Download and install a copy of Octave (3.4.0 or above):
Octave should be accessible through command line from any folder (i.e., it is mandatory to add it in your PATH environment variable).
If you are not familiar with this simple task, you should visit
muxViz requires R v3.0.2 (or above). Download and install a copy of R from
Some external packages are required within the R environment. However, the main script should be able to detect the missing packages and install them, automatically. Therefore, it is likely that you do not need to install them by yourself.
You can download muxViz from Github: https://github.com/manlius/muxViz/archive/master.zip
To work properly with geographical networks, the GDAL (Geospatial Data Abstraction Library) is required and should be installed before running muxViz for the first time. GDAL should be available as an R package and should be easily installed just by typing
within the R environment. However, in a few cases it can be more complicated and some users reported problems for its installation. If this is also your case you might want to take a look at some suggestions on stackoverflow (Read on stackoverflow) or on this blog (Read on spatial.ly). In any case, it is highly recommend to visit the GDAL website and follow the hints provided there (go to GDAL official website).
Very quick installation on Linux
If you use a Linux (Ubuntu-like) distribution, you are very lucky, because the following BASH script will do the job for you.
Before installing muxViz be sure that you have the gcc suite installed. If you are not sure, do:
and then you can proceed with installation of R and Octave:
Finally, if your system has a working installation of Octave, R and GDAL, you can download the last version of muxViz, unzip it and type the following within R environment:
This should be enough. The script will check for the required packages and will try to automatically install the missing ones. The whole process might take a few minutes, the first time you run muxViz.
Please, if you have any problem during the installation of muxViz, visit the dedicated Google Group or check the TROUBLESHOOTING.md file before asking for help: you might find the solution faster.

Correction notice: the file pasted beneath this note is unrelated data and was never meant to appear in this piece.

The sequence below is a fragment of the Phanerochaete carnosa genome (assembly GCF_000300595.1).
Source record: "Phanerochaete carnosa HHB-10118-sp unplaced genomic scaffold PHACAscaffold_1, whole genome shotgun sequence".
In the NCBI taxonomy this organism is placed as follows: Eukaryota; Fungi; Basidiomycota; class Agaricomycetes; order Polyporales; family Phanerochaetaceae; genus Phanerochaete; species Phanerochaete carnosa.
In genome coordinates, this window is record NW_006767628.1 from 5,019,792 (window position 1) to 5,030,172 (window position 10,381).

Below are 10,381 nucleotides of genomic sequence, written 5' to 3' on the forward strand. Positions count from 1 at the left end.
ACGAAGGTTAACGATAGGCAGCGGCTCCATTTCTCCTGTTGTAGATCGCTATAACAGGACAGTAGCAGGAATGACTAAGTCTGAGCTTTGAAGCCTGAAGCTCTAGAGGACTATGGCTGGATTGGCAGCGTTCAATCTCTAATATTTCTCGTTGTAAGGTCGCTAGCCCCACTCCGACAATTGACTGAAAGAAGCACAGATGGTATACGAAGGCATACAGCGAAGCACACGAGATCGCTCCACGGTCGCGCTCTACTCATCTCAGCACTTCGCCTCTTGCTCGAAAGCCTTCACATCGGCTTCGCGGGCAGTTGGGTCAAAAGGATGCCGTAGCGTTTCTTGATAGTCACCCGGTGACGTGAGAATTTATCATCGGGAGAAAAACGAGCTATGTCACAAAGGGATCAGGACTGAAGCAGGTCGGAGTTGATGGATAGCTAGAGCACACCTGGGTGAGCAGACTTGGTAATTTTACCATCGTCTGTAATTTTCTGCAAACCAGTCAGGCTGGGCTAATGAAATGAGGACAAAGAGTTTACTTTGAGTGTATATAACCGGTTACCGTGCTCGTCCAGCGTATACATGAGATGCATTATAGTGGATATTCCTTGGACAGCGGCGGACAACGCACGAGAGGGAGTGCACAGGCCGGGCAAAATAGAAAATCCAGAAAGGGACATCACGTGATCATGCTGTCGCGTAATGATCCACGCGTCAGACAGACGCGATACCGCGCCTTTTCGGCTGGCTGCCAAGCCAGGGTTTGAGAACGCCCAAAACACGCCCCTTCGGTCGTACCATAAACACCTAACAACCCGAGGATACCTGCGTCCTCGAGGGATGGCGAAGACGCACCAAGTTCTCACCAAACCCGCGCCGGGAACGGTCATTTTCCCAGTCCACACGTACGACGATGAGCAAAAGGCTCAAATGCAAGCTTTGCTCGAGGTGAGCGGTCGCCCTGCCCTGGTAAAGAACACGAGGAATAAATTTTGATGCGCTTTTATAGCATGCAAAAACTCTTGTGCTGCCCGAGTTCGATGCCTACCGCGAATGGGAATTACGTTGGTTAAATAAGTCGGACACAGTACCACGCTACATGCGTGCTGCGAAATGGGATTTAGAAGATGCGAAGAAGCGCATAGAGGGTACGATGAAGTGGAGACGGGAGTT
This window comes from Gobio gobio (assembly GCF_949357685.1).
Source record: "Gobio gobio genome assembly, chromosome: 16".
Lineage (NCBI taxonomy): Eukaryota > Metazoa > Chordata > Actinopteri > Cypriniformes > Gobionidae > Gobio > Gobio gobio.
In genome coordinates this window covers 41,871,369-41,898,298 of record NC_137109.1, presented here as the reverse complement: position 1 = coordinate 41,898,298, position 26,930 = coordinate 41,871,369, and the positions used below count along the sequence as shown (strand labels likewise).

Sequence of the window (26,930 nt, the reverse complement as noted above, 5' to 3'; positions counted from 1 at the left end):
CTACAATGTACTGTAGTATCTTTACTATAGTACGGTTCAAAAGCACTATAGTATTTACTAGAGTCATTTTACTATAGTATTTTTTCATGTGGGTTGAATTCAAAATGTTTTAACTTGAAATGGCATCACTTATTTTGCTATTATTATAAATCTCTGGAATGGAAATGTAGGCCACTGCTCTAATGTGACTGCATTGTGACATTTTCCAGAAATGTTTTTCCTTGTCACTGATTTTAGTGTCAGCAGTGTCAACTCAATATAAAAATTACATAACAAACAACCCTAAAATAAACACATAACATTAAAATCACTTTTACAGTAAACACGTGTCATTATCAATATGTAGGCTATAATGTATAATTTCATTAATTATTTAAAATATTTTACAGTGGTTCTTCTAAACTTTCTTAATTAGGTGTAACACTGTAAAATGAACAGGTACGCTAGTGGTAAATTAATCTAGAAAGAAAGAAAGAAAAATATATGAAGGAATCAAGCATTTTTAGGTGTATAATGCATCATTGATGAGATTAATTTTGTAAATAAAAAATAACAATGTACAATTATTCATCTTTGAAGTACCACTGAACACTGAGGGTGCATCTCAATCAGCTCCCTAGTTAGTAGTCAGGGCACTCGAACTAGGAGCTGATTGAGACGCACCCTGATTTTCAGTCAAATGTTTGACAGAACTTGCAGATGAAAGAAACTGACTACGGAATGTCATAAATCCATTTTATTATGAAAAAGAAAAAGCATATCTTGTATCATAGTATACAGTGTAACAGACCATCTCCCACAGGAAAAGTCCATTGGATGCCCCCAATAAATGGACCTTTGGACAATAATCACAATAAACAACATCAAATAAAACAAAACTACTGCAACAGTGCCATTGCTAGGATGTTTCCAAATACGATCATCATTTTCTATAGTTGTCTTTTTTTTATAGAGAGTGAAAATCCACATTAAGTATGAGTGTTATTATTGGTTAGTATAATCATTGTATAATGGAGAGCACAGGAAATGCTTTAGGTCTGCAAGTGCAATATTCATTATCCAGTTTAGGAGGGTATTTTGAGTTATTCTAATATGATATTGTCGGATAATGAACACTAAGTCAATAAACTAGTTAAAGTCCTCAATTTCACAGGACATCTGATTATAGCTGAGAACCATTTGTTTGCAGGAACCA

If you find a smart solution to an installation/usage issue, feel free to send me an email and I will add your solution to the TROUBLESHOOTING.md file.
Format of an input file
The configuration file is a ASCII file including the list of layers to be included in a multiplex, the corresponding labels and the possible layout file to define node properties (e.g., ID, labels, geographic coordinates, etc).
Format of a configuration file:
- path_layer_X: [mandatory] specify the path and the filename to the edges list to be used as layer
- label_layer_X: [optional] specify the label to be used in the rendering for that layer
- layout_layer_X: [optional] specify the path and the filename to the file containing information about nodes
If the multilayer is not edge-colored (i.e., inter-links are allowed), only one line is specified in the configuration file, with format:
- path_multilayer: [mandatory] specify the path and the filename to the extended edges list to be used
- path_to_layers_info: [mandatory] specify the path and the filename to the file containing information about layers
- path_to_layers_layout: [mandatory] specify the path and the filename to the file containing information about nodes
Standard edges list
A typical edges list is expected to be a file with at most three columns, giving the list of edges from a node (first column) to other nodes (second column), possibly weighted by an integer or floating number (third column).
IDs of nodes are expected to be sequential integers (starting from 0 or 1, up to the number of nodes in the network). Nevertheless, it is possible to import label-based edges list, where the IDs of nodes are labels (arbitrary integers or strings): in this case, one should check the appropriate box before importing the networks, to let muxViz know how to interpret the format.
The edges list could look like:
In this specific case, it is mandatory to provide a layout file (see next section) reporting the sequential node ID (field nodeID) to be assigned to each node label (field nodeLabel).
This would look like:
Extended edges list
An extended edges list is a new format that allows to specify all possible types of links, intra- and inter-layer. Each line specifies the source node (first column) and the source layer (second column), the destination node (third column) and the destination layer (fourth column), possibly weighted by an integer or floating number (fifth column). For instance:
is a typical weighted extended edges list. For label-based extended edges lists, the same rules of the standard edges lists apply
Format of a layout file
The first line of the file must specify the name of the correponding node attributes. Allowed attributes:
- nodeID: [mandatory] numerical integer id to identify each node